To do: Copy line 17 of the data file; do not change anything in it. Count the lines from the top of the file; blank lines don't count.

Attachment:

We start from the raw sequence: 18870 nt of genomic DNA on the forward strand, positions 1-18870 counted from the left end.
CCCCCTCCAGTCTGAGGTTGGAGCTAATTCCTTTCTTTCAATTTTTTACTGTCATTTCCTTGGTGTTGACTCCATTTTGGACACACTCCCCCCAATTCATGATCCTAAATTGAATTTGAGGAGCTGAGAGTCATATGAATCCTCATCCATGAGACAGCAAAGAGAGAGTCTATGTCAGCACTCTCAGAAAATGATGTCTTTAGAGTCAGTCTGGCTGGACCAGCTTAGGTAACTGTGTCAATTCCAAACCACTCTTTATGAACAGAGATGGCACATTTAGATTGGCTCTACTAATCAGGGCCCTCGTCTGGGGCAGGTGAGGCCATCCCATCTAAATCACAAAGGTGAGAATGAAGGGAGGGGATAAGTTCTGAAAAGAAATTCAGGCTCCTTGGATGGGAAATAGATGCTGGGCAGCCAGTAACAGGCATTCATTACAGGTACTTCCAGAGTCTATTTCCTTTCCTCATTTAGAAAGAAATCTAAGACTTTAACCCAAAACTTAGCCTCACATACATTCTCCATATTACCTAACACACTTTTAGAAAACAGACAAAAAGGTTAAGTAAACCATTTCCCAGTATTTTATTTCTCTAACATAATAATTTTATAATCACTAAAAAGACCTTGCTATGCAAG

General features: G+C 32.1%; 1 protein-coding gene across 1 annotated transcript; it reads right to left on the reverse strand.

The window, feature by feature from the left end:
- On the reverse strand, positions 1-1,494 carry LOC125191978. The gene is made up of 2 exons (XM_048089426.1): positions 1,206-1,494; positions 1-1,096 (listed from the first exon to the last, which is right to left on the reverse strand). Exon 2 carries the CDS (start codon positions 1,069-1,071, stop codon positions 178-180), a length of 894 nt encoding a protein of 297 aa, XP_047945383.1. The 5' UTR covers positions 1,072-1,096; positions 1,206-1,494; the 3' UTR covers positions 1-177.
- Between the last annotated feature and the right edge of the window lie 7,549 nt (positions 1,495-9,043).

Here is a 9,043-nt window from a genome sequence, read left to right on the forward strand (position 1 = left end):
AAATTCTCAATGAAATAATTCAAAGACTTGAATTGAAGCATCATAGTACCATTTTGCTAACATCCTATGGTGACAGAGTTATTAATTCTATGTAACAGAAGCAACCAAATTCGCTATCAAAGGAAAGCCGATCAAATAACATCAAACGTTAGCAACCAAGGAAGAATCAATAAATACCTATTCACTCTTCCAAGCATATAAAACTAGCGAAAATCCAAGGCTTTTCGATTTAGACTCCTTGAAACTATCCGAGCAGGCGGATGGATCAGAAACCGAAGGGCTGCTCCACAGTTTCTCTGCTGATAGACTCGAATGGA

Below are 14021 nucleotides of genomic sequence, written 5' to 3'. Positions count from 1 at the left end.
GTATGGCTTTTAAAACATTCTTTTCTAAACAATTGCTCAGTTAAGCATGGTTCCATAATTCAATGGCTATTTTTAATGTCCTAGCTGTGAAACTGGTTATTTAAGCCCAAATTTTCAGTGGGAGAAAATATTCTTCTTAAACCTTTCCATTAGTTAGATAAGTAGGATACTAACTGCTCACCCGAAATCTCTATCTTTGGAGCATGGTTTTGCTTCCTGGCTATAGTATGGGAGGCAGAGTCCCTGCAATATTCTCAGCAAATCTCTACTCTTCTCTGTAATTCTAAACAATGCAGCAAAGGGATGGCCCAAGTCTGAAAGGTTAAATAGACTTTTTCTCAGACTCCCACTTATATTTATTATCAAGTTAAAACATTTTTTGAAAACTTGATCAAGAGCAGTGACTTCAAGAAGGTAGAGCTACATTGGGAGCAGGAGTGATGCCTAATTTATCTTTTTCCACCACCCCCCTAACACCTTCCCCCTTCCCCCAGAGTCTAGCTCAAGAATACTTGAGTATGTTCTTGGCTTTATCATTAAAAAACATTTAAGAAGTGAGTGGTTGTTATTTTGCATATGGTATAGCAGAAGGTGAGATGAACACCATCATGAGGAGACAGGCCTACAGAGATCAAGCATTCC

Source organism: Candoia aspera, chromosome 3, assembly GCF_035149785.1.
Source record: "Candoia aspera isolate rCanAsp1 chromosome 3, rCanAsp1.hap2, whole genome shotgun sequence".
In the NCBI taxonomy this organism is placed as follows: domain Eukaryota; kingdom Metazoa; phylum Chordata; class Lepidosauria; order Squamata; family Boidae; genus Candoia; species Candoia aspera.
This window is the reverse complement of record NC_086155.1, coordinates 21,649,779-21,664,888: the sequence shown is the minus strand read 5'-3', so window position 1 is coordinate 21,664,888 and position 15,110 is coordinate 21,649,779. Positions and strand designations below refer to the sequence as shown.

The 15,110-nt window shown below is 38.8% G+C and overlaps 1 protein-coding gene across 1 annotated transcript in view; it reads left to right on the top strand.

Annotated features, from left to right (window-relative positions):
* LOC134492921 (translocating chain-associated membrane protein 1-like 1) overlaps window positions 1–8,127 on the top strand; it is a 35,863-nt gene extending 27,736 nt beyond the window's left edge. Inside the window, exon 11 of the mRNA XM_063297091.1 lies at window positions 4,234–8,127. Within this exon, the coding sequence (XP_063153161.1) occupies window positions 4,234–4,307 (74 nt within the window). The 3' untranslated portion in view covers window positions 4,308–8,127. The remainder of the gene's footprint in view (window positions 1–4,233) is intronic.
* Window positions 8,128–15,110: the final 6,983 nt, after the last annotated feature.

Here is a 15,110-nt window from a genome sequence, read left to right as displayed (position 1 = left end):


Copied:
* LOC134492921 (translocating chain-associated membrane protein 1-like 1) overlaps window positions 1–8,127 on the top strand; it is a 35,863-nt gene extending 27,736 nt beyond the window's left edge. Inside the window, exon 11 of the mRNA XM_063297091.1 lies at window positions 4,234–8,127. Within this exon, the coding sequence (XP_063153161.1) occupies window positions 4,234–4,307 (74 nt within the window). The 3' untranslated portion in view covers window positions 4,308–8,127. The remainder of the gene's footprint in view (window positions 1–4,233) is intronic.